Background: Research and screening of anxiety in the perinatal period is hampered by a lack of psychometric data on self-report anxiety measures used in perinatal populations. This paper aimed to review self-report measures that have been validated with perinatal women.
Methods: A systematic search was carried out of four electronic databases. Additional papers were obtained through searching identified articles. Thirty studies were identified that reported validation of an anxiety measure with perinatal women.
Results: Most commonly validated self-report measures were the General Health Questionnaire (GHQ), State-Trait Anxiety Inventory (STAI), and Hospital Anxiety and Depression Scales (HADS). Of the 30 studies included, 11 used a clinical interview to provide criterion validity. Remaining studies reported one or more other forms of validity (factorial, discriminant, concurrent and predictive) or reliability. The STAI shows criterion, discriminant and predictive validity and may be most useful for research purposes as a specific measure of anxiety. The Kessler 10 (K-10) may be the best short screening measure due to its ability to differentiate anxiety disorders. The Depression Anxiety Stress Scales 21 (DASS-21) measures multiple types of distress, shows appropriate content, and remains to be validated against clinical interview in perinatal populations.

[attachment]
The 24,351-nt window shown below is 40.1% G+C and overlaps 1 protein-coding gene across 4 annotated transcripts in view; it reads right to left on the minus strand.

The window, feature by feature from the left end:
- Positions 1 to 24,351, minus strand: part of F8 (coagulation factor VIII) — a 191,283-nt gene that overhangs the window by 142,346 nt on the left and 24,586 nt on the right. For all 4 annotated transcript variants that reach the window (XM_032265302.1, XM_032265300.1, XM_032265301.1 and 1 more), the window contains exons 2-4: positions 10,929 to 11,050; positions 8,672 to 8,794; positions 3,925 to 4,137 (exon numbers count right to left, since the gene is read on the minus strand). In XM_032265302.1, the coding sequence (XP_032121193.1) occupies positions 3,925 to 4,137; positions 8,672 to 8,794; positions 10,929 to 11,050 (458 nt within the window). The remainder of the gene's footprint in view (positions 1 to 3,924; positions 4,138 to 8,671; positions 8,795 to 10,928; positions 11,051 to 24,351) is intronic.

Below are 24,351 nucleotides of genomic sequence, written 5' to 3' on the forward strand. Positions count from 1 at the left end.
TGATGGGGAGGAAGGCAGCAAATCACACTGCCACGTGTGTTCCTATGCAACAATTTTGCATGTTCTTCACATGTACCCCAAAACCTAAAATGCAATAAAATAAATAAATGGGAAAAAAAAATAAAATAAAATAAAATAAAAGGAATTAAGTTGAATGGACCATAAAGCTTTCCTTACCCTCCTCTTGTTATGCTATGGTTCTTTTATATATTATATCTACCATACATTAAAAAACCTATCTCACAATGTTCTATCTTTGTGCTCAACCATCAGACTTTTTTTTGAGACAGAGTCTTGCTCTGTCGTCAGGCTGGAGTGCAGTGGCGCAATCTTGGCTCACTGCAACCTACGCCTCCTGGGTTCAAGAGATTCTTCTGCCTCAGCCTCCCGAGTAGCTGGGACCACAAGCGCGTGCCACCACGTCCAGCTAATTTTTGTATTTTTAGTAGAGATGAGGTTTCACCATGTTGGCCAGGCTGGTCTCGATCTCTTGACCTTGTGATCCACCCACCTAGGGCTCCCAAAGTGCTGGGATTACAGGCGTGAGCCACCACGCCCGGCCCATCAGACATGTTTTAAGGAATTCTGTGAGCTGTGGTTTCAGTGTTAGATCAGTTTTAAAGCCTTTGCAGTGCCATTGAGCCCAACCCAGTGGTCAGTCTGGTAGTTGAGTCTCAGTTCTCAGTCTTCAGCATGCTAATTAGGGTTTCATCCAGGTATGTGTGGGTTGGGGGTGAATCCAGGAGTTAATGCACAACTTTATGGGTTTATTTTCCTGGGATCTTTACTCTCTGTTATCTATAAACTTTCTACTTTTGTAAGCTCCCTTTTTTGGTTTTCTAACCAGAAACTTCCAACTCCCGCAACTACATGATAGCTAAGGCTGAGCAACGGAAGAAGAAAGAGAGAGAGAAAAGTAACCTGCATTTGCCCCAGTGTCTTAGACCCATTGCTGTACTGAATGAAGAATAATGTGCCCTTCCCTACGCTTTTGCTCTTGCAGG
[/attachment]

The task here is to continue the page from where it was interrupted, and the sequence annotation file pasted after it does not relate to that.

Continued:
Limitations: Nineteen studies did not report sensitivity or specificity data. The early stages of research into perinatal anxiety, the multitude of measures in use, and methodological differences restrict comparison of measures across studies.
Conclusion: There is a need for further validation of self-report measures of anxiety in the perinatal period to enable accurate screening and detection of anxiety symptoms and disorders.
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